Women who attend elite universities are less likely to work and more likely to work fewer hours if they do work, according a study by economist Joni Hersch titled "Opting Out among Women with Elite Education." In the New York Daily News, Hersch said this is likely because of who women at elite schools choose as a life partner.
"There are several reasons. One of the reasons is in fact the spouse. Tier one graduates are more likely to be married to men who have higher earnings potential."
This is a waste of talent and education, say some observers. In an article in the Guardian titled “Female Ivy League graduates have a duty to stay in the workforce,” Keli Goff argued that a woman who obtains an elite education has an obligation to use it pursuing a high-power career outside the home.
“Any Harvard Law School degree obtained by a woman who then chooses not to use it in any sort of professional capacity throughout most of her life is a wasted opportunity,” Goff wrote. “That degree could have gone to a woman who does want to spend her entire life using it to advance the cause of women — or others in need of advancement — not simply advancing the lives of her own family at home, which is a noble cause, but not one requiring an elite degree.”
Goff suggested changing admissions policies so that one must declare what one plans to do with a degree. “There's nothing wrong with someone saying that her dream is to become a full-time mother by 30. That is an admirable goal. What is not admirable is for her to take a slot at Yale Law School that could have gone to a young woman whose dream is to be in the Senate by age 40 and in the White House by age 50.”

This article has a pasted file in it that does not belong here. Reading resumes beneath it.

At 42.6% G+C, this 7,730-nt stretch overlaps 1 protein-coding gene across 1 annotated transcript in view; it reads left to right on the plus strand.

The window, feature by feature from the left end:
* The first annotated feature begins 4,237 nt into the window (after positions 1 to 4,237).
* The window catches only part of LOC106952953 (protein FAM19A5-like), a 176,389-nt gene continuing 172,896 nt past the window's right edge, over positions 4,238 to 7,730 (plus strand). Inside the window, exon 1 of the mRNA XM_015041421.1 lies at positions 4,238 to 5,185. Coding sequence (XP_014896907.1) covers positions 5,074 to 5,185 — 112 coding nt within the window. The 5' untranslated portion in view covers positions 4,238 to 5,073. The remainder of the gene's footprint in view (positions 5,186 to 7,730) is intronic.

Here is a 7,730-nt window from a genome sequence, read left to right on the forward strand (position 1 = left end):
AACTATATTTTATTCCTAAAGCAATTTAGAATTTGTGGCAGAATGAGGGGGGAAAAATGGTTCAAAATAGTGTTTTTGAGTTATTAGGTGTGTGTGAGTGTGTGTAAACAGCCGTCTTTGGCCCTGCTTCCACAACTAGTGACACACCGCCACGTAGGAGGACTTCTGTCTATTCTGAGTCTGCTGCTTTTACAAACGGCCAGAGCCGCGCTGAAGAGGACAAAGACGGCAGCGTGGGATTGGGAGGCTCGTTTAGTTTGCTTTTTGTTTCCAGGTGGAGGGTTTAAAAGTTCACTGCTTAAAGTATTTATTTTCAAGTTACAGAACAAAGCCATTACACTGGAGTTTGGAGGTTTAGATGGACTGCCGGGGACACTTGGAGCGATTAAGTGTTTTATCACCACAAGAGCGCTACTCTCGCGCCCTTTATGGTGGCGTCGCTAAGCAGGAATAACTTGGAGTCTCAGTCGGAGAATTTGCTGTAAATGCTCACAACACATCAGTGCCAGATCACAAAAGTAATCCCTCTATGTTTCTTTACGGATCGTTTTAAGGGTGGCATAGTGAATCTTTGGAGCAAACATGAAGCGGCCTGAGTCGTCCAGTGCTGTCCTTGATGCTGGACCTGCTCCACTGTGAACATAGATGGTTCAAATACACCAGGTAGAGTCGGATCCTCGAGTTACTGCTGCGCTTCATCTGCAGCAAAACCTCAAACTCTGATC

Responding to Goff, Princeton graduate and stay-at-home mom Anne-Marie Maginnis argued in Verily Magazine that viewing an elite degree as a “wasted opportunity” is narrow-minded and regressive for the women’s’ movement. Maginnis wrote, “If a woman at home doesn’t need an elite degree, as Goff argues, one wonders, does she need a college degree? A high-school degree? At what point is a woman not worth educating at all?”
Maginnis also argued that Goff’s premise had a number of flawed assumptions. For example, a number of women re-enter the workforce after their children have entered school. Additionally, women who stay at home have more time to dedicate to volunteer, civic and educational organizations in their communities. Finally, and perhaps most meaningfully, she said, women with elite educations raise their children to be intelligent, confident leaders, “weav(ing) the riches of her education into their lives in continuous, subtle, living ways.”
“We call the schools from which we graduate ‘alma mater,’ nourishing mother, and I have always been grateful to Princeton for being just that,” Maginnis wrote. “Now that I am a mother myself, however, and as I nourish the bodies and minds of my own children, I find yet deeper meaning in those words.”
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